The concept of retirement is really a recent phenomenon, but in the last century it’s become solidly entrenched in the American worker’s mind. No one wants to work during old age, and Social Security isn’t enough in most cases. Preparing for the golden years takes a long time.

There are three distinct phases of retirement investing. Understanding and implementing them will help you plan for retirement on your terms.

Phase 1: Capital Accumulation

The first phase of retirement investing is usually the longest. This is the period when you save and grow your savings as much as possible with the appropriate risk. The Capital Accumulation phase can last decades during your working years as you patiently build up an investment portfolio. This phase can be shortened if you save more, or your investments perform especially well. It can also be reduced if you get a large cash infusion from business deals, inheritance, or possibly winning the lottery.

As we are painfully aware, investments don’t always grow. That’s why it’s important to match your growth strategy with your risk tolerance during the Capital Accumulation Phase. If you shoot for double-digit returns every year, inevitable corrections will probably eat away at your desired rates of return. This is just one of the things to worry about while you are accumulating your nest egg.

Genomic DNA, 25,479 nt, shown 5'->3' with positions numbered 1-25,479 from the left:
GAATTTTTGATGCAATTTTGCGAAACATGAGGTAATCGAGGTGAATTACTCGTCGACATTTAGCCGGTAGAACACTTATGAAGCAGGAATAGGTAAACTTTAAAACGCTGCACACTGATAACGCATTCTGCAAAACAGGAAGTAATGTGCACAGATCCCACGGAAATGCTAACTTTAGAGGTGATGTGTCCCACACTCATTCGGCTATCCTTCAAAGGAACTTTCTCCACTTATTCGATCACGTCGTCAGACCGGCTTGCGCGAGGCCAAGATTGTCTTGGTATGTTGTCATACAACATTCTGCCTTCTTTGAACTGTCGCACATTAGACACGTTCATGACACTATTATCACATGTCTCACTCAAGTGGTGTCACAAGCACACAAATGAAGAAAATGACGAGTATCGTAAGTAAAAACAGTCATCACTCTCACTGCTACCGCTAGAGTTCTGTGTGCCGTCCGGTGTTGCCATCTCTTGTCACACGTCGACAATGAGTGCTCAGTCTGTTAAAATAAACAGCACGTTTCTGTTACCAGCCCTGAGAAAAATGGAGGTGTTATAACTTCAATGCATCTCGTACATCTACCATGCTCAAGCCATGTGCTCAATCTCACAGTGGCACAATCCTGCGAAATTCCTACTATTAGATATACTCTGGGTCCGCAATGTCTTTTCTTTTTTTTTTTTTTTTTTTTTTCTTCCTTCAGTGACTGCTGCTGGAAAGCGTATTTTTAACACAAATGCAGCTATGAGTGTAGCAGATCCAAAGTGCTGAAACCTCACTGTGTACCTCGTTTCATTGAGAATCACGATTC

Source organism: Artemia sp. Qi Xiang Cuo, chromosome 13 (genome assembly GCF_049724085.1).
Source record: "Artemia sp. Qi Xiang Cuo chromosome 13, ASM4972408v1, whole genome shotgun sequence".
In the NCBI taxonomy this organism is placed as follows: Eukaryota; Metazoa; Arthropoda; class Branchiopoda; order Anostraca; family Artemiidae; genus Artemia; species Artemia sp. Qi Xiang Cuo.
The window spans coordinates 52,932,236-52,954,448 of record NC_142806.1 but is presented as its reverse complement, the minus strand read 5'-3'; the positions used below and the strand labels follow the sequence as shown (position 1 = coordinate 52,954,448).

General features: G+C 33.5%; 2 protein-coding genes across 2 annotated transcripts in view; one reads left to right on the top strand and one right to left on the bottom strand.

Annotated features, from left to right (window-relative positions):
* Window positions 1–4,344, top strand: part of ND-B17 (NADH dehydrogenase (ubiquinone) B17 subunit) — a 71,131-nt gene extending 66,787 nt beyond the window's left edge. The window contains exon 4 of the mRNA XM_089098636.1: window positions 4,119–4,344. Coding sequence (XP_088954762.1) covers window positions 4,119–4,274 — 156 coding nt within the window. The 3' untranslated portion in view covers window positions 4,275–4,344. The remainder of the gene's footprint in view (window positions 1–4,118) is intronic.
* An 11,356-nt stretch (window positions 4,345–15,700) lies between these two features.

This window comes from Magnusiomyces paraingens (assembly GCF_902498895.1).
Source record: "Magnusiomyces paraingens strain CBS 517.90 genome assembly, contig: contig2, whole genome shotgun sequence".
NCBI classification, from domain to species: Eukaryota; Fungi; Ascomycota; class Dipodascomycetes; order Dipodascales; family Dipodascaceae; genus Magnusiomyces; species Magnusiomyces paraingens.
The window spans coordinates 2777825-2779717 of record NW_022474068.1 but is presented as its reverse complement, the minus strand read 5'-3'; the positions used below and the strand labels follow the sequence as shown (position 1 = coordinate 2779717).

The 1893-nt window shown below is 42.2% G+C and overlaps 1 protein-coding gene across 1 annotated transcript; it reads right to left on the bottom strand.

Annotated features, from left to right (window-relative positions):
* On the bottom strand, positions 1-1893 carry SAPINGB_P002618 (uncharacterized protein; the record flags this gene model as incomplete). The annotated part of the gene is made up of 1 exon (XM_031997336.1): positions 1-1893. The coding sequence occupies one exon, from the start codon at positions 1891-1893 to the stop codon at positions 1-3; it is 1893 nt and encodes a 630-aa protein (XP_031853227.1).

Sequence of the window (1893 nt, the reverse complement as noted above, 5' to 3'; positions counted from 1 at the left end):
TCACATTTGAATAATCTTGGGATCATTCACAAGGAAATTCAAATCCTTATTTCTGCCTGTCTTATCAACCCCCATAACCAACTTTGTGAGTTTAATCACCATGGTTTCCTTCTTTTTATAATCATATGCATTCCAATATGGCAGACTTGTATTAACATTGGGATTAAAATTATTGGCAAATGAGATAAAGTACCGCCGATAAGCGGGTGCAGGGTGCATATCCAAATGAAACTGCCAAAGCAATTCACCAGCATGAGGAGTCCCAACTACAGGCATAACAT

Phase 2: Capital Preservation

The second phase of retirement investing relates to keeping your retirement savings intact. During the first phase you were trying to grow your nest egg to a certain amount. During this phase, your goal is to keep what you have gained. You may still be saving, but it’s probably not as much as you were in previous years.

Phase 2 usually starts 3-7 years before your expected retirement and lasts until Phase 3. It’s important to back off your risk appetite during the Capital Preservation phase. Your goal at this time is to maintain your savings with some modest growth to keep up with inflation. You don’t want to make any last-minute mistakes just before retirement.

Phase 3: Capital Distribution

Finally, Phase 3 begins when you start spending your accumulated savings. The goal in this phase is to make sure your nest egg lasts as long as you do. Hopefully, your retirement savings will supplement Social Security, pensions, or other income streams. Regardless, it’s important to make sure you don’t have more life at the end of your money. Preparing well during the first two phases makes the all the difference at the end.